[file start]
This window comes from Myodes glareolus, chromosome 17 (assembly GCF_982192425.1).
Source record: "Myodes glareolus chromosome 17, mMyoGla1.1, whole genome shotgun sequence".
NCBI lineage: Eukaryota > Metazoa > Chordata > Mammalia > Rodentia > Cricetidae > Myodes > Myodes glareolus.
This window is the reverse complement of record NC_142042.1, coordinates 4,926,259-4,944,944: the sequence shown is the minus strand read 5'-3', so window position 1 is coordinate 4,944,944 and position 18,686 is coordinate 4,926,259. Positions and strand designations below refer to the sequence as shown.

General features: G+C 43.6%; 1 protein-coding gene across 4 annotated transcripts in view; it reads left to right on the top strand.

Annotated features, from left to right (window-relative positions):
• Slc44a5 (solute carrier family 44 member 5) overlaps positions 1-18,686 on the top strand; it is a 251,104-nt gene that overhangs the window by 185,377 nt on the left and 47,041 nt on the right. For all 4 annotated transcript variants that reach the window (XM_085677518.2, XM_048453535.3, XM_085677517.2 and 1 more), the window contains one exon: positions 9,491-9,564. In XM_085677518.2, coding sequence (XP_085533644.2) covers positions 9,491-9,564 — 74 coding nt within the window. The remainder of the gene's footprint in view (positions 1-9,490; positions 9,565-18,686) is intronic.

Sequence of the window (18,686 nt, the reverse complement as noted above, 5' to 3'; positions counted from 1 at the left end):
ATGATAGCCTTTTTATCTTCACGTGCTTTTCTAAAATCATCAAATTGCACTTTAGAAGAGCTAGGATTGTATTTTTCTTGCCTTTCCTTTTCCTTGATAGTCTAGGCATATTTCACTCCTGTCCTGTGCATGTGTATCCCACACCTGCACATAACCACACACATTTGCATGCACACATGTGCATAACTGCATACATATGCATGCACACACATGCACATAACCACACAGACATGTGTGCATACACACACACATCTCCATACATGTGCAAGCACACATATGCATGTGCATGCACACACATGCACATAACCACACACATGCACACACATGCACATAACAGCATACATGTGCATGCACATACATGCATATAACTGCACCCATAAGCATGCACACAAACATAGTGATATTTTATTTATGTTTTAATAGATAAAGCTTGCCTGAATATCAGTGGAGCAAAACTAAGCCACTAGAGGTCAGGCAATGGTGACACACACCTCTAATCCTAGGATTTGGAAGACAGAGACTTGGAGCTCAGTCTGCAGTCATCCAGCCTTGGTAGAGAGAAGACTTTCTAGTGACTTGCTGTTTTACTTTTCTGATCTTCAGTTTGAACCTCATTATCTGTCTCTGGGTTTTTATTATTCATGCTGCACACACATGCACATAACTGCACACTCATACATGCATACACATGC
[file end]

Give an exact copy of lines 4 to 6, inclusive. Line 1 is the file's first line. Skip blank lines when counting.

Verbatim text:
This window is the reverse complement of record NC_142042.1, coordinates 4,926,259-4,944,944: the sequence shown is the minus strand read 5'-3', so window position 1 is coordinate 4,944,944 and position 18,686 is coordinate 4,926,259. Positions and strand designations below refer to the sequence as shown.

General features: G+C 43.6%; 1 protein-coding gene across 4 annotated transcripts in view; it reads left to right on the top strand.

Annotated features, from left to right (window-relative positions):